17) Rutgers A Rutgers attorney Mike Kleynman has the distinction of being the only competitor in AMTA to have earned perfect ranks as an All American in one year (2017) and to have been named a double All American in another (2018). He rose further into national prominence with a top 5 finish at Trial by Combat. And this Rutgers team that has qualified to nationals for 2 years is returning 6 of its 8 competitors from its 6-6 finish in Minneapolis. They’ll be out to get back to the final for the first time since 2012, and this team has enough experience to get there.
    18) Tufts A Tufts was one of the programs at NCT who hadn’t qualified in a couple years (since 2015). They qualified through Regionals and ORCS without running into any truly top teams - which in the Northeast is a lucky break. But Tufts showed well anyway at Nationals, earning 7.5 wins and 6th place in the Minneapolis Division. They also have plenty of young talent, with freshman William Porter winning an All-American for his portrayal of Charlie Floyd and ORCS award-winning Kayleigh Milano performing well as only a sophomore. At Nationals, they still had a fairly easy schedule, hitting only one team who placed top 10 or was an Honorable Mention (Arizona). But since they’re only graduating 2 of the 10 members of their A team, we look forward to seeing exactly how Tufts continues to stack up against the top teams in the country.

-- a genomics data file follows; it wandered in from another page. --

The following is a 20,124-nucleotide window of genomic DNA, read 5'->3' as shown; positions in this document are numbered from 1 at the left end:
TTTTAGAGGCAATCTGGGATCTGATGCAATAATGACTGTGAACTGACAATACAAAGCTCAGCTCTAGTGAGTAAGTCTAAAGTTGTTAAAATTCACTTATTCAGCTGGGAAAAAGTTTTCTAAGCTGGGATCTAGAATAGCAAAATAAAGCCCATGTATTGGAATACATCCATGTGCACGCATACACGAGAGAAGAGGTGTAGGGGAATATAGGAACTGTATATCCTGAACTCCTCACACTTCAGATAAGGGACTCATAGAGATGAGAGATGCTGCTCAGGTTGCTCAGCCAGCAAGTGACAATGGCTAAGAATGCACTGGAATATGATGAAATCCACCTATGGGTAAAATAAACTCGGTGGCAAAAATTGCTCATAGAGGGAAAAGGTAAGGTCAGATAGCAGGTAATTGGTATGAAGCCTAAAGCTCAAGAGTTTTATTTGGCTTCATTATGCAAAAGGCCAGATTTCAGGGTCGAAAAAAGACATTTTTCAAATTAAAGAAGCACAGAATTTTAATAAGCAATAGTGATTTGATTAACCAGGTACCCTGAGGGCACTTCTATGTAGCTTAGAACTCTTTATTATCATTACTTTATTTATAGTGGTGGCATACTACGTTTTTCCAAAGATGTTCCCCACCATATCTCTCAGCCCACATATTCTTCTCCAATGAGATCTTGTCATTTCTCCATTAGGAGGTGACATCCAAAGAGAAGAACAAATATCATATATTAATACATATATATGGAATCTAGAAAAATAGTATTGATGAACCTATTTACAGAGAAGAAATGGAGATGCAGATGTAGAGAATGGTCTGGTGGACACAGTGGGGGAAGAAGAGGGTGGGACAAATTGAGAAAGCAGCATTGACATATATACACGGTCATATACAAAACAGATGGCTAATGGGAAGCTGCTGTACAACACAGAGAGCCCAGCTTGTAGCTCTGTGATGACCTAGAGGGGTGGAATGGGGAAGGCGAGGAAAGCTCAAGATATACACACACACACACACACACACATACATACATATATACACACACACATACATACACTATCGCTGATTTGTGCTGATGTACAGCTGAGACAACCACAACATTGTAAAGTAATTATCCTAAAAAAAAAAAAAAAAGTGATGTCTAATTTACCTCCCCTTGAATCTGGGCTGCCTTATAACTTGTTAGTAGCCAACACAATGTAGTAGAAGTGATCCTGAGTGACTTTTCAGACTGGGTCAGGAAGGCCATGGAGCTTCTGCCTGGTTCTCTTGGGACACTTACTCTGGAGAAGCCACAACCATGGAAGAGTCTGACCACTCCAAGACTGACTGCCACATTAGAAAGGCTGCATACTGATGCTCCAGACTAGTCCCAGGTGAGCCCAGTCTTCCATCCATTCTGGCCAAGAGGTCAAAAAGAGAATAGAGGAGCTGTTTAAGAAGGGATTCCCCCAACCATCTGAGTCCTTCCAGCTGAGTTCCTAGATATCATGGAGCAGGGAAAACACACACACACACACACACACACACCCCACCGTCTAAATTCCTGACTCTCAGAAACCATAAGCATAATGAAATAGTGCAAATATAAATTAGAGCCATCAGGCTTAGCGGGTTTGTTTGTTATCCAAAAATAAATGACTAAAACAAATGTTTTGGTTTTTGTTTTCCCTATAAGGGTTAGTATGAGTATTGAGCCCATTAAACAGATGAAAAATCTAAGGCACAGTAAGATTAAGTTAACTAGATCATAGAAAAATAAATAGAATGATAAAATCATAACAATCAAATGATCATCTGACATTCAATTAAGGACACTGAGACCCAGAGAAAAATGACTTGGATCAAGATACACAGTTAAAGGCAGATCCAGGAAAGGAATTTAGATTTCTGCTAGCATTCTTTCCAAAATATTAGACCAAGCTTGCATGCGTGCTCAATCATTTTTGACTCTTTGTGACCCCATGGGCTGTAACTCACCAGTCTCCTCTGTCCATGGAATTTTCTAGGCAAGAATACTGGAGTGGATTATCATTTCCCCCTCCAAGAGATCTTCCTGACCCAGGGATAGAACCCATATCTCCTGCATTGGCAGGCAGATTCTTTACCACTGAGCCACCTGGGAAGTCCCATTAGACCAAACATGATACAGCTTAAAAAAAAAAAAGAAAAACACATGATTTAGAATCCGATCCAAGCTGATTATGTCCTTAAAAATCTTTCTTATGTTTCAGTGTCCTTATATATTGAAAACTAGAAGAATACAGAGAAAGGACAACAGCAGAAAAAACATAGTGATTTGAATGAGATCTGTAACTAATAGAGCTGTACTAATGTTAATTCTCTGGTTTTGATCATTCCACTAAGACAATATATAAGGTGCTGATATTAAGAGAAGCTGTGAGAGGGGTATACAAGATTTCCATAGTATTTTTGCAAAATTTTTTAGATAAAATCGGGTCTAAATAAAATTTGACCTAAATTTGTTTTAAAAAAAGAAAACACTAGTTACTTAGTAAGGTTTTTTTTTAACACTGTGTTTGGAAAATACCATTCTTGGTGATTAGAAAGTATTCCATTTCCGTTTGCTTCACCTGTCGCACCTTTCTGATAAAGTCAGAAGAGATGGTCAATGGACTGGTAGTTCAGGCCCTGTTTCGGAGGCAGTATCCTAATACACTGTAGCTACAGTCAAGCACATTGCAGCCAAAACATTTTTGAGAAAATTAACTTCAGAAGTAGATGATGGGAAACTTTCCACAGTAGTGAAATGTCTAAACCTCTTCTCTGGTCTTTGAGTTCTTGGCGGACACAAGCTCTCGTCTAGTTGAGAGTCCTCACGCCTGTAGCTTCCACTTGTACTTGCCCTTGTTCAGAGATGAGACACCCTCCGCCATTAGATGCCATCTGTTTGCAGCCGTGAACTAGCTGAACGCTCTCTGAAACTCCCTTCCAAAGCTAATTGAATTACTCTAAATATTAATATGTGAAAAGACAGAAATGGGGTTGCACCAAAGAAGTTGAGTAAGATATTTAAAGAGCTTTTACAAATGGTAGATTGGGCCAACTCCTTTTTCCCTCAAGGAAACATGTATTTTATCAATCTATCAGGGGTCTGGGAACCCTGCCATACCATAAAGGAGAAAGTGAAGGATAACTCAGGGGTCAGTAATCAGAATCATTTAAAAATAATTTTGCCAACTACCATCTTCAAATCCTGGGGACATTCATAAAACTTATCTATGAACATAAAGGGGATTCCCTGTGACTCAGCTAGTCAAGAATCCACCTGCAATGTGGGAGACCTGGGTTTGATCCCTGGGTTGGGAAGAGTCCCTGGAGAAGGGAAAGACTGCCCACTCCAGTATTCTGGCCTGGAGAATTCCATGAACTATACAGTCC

19) Northwestern A Northwestern fought their way back to nationals in style last year after their disappointing 2017 finish, taking 8-0 at Geneva and getting their B team through Hamilton. Our biggest concern with this team is that they are losing two out of their three captains (Holden and Cusick), both of whom are among their top performers. They may also suffer as a quarter system school from the fact that the 2019 NCT date is earlier in the season and the prep time cross schedules quarter system finals. On the other hand, getting their B team to nationals means that they will have an entire roster of young members with National level experience which can only help going into this year.